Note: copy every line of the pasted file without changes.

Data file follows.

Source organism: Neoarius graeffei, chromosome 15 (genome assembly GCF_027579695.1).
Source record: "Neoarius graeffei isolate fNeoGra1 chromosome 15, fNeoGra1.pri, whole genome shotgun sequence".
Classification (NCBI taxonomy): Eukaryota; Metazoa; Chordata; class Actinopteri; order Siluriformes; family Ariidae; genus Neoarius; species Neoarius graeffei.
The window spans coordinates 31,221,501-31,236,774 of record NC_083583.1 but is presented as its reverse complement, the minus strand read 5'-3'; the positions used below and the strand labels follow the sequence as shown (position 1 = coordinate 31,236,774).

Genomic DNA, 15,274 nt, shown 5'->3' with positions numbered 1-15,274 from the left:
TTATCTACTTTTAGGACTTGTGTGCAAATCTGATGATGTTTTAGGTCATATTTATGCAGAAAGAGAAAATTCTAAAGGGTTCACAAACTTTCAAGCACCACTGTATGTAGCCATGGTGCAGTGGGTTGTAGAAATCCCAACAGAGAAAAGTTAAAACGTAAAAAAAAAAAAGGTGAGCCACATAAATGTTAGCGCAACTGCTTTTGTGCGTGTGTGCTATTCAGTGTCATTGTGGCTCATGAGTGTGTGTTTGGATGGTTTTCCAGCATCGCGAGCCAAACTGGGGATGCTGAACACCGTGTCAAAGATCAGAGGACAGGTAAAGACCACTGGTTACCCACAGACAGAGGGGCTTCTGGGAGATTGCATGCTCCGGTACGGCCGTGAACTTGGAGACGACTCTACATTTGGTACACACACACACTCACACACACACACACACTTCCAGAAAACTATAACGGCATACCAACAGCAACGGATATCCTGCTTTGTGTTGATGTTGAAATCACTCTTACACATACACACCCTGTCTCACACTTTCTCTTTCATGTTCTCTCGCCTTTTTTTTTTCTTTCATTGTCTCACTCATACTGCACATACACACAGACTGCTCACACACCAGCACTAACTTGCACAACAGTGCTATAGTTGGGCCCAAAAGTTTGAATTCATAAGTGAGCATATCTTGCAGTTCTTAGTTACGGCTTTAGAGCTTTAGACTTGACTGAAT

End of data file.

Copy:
Source organism: Neoarius graeffei, chromosome 15 (genome assembly GCF_027579695.1).
Source record: "Neoarius graeffei isolate fNeoGra1 chromosome 15, fNeoGra1.pri, whole genome shotgun sequence".
Classification (NCBI taxonomy): Eukaryota; Metazoa; Chordata; class Actinopteri; order Siluriformes; family Ariidae; genus Neoarius; species Neoarius graeffei.
The window spans coordinates 31,221,501-31,236,774 of record NC_083583.1 but is presented as its reverse complement, the minus strand read 5'-3'; the positions used below and the strand labels follow the sequence as shown (position 1 = coordinate 31,236,774).

Genomic DNA, 15,274 nt, shown 5'->3' with positions numbered 1-15,274 from the left:
TTATCTACTTTTAGGACTTGTGTGCAAATCTGATGATGTTTTAGGTCATATTTATGCAGAAAGAGAAAATTCTAAAGGGTTCACAAACTTTCAAGCACCACTGTATGTAGCCATGGTGCAGTGGGTTGTAGAAATCCCAACAGAGAAAAGTTAAAACGTAAAAAAAAAAAAGGTGAGCCACATAAATGTTAGCGCAACTGCTTTTGTGCGTGTGTGCTATTCAGTGTCATTGTGGCTCATGAGTGTGTGTTTGGATGGTTTTCCAGCATCGCGAGCCAAACTGGGGATGCTGAACACCGTGTCAAAGATCAGAGGACAGGTAAAGACCACTGGTTACCCACAGACAGAGGGGCTTCTGGGAGATTGCATGCTCCGGTACGGCCGTGAACTTGGAGACGACTCTACATTTGGTACACACACACACTCACACACACACACACACTTCCAGAAAACTATAACGGCATACCAACAGCAACGGATATCCTGCTTTGTGTTGATGTTGAAATCACTCTTACACATACACACCCTGTCTCACACTTTCTCTTTCATGTTCTCTCGCCTTTTTTTTTTCTTTCATTGTCTCACTCATACTGCACATACACACAGACTGCTCACACACCAGCACTAACTTGCACAACAGTGCTATAGTTGGGCCCAAAAGTTTGAATTCATAAGTGAGCATATCTTGCAGTTCTTAGTTACGGCTTTAGAGCTTTAGACTTGACTGAAT